The objective of the present studies was to determine effects of basal dietary forage source on the response of milk fatty acid composition to an oil supplement based (2:1, respectively, w/w) on soybean oil and marine algae biomass oil high in cis-9, cis-12 C18:2n - 3 and C22:6n - 3, respectively. In Study 1, Hampshire × Dorset ewes (48) were randomly assigned to one of four treatments and 12 pens in a completely randomized design blocked on the basis of lambing date and number of lambs suckled. Control rations (60:40 forage:concentrate, dry matter (DM) basis) based on alfalfa pellets (AP) or corn silage (CS) were fed from lambing. Beginning at 22 days postpartum, three pens of ewes fed AP and three pens of ewes fed CS were supplemented with oil (30 g/kg of ration DM) in place of corn meal. Average ewe DM intake (DMI) and average daily gain (ADG) were measured weekly. Milk yield and composition were measured at 42 days postpartum. DMI was lower (P<0.02) for CS and for oil, but milk yield was not affected by forage source or oil supplementation. Milk fat content was higher for oil (P<0.10) and milk protein content was higher for AP (P<0.04). Total CLA concentration (g/100 g fatty acids) increased (P<0.01) with CS and oil, and the response to oil was greater for AP (P<0.04). Similarly, total trans-C18:1 and C22:6ω-3 concentrations were higher for CS and oil, but the response to oil was greater for CS (P<0.06 and P<0.01, respectively). In Study 2, the experiment was repeated using alfalfa haylage (AH) instead of AP. The DMI decreased (P<0.05) with oil feeding, but was not affected by forage source. Milk yield was decreased by feeding oil with AH, but not by feeding oil with CS (P<0.03). Milk fat content tended to be increased by feeding oil with AH, but tended to be decreased by feeding oil with CS (P<0.08). Total CLA concentration was increased (P<0.01) for AH versus CS and by oil, and the response to oil supplementation was greater for AH (P<0.01). In contrast, total trans-C18:1 concentration was higher for CS versus AH, with a greater response to oil for CS (P<0.05). Feeding marine oil increased the C22:6ω-3 (P<0.01) concentration, and the response was greater for AH (P<0.04). To further characterize the response of milk fat composition to dietary oil in ewes, a third study used six pens of three ewes each assigned to either the control CS diet used for Study 2 or the same diet supplemented with 45 g/kg (DM basis) of the oil mixture. Feeding oil had no effect on DMI, milk yield or milk fat concentration, but again increased (P<0.001) total trans-C18:1 and C22:6ω-3 concentrations and numerically increased (114%) total CLA concentration. Milk fatty acid composition responses to supplemental vegetable and marine oils were affected by forage source. Milk trans-C18:1 concentration was higher when CS was fed in Studies 1 and 2, but the effect of forage species on CLA concentration differed between studies, which may reflect differences in diet PUFA content and consumption, as well as amounts of dietary starch and fiber consumed. Despite large increases in trans-C18:1 concentration, milk fat content was not decreased by feeding unsaturated oils to ewes, even at diet levels of 45 g/kg of ration DM.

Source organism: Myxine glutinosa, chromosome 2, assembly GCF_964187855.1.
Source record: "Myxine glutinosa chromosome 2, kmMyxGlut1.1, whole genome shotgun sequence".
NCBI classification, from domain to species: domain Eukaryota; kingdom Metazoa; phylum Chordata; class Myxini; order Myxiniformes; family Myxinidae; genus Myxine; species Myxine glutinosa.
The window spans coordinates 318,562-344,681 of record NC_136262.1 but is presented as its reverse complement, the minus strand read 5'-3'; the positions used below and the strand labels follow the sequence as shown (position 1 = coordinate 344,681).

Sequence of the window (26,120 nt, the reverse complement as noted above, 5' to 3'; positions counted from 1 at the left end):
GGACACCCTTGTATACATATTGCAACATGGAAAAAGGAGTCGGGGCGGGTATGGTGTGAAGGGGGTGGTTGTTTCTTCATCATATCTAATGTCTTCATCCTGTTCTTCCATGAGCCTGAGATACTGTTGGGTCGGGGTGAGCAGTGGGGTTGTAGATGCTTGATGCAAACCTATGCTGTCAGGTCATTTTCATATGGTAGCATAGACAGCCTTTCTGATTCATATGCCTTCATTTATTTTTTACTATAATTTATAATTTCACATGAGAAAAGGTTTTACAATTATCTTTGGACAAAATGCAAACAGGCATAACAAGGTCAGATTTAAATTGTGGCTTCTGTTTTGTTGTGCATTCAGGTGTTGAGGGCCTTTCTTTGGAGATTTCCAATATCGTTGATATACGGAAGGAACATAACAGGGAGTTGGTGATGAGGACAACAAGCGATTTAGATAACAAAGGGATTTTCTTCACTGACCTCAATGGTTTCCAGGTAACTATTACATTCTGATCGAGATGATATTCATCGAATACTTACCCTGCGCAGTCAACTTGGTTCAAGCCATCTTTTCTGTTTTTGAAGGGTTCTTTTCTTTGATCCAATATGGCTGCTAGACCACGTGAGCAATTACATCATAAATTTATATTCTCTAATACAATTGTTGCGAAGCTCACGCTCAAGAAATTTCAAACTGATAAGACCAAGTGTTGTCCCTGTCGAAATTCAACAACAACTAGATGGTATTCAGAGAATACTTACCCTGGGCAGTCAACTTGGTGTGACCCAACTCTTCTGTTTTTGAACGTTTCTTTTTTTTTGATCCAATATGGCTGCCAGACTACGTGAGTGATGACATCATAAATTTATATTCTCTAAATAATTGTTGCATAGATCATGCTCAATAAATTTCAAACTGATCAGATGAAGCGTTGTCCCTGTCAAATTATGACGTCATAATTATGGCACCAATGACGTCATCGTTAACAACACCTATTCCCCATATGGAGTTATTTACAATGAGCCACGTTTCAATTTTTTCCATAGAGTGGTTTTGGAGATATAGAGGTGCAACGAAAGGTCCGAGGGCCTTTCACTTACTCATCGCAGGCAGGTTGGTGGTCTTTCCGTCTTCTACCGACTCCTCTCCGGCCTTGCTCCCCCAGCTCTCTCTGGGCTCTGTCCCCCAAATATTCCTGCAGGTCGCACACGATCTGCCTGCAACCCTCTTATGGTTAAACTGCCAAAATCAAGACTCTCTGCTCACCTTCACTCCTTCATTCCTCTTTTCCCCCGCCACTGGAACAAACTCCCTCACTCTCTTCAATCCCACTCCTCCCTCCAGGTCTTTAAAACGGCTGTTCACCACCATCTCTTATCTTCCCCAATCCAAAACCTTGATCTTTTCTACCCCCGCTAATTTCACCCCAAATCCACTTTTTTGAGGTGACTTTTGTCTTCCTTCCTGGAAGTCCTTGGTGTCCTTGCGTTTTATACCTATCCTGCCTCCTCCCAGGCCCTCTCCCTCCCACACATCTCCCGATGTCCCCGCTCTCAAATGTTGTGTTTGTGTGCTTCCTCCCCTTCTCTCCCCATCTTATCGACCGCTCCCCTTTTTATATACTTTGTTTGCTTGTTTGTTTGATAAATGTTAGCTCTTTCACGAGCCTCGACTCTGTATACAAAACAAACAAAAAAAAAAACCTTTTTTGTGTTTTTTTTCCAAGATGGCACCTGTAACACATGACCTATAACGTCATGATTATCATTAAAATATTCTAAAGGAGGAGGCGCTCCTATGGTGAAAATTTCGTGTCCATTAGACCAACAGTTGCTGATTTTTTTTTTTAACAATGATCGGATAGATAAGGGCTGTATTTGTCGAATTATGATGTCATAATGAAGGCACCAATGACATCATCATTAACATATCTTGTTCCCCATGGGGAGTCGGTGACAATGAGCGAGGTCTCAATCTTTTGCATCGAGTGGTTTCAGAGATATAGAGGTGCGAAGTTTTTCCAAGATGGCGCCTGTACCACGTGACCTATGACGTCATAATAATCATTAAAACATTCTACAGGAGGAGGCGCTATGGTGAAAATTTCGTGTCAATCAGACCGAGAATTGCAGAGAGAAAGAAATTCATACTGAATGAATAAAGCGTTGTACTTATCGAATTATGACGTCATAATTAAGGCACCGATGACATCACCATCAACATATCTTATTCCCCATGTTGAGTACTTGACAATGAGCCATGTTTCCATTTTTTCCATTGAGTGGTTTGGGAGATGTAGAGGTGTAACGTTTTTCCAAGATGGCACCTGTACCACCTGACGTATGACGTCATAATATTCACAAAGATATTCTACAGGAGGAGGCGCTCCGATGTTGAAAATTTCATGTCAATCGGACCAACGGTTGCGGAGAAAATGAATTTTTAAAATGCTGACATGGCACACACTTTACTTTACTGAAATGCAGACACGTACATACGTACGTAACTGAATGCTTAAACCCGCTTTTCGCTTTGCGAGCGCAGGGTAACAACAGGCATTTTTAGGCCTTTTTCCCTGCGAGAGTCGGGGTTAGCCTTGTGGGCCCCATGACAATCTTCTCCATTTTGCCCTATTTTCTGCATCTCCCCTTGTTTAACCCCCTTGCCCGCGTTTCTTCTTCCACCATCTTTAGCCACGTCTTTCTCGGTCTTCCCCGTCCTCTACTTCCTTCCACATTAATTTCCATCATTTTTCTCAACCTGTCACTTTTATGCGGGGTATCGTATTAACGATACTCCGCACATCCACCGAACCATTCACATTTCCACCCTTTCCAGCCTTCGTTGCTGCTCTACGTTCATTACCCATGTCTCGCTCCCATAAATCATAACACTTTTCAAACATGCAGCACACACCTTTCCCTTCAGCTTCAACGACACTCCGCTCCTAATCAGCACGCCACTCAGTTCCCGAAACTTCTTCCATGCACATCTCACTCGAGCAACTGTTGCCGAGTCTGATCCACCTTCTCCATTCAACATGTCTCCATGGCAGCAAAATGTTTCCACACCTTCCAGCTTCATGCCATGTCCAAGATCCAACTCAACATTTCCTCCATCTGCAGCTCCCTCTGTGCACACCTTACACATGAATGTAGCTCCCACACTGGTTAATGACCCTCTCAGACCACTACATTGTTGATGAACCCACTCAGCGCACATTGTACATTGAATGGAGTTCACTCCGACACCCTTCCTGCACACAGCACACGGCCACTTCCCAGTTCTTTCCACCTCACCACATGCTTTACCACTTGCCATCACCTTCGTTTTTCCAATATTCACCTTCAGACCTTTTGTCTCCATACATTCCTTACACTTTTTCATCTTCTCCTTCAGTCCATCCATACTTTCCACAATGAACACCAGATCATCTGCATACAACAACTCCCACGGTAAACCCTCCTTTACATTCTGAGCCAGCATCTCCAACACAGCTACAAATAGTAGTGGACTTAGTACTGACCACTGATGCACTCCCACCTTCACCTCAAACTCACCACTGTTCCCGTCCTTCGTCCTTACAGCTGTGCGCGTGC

All Science Journal Classification (ASJC) codes
- Animal Science and Zoology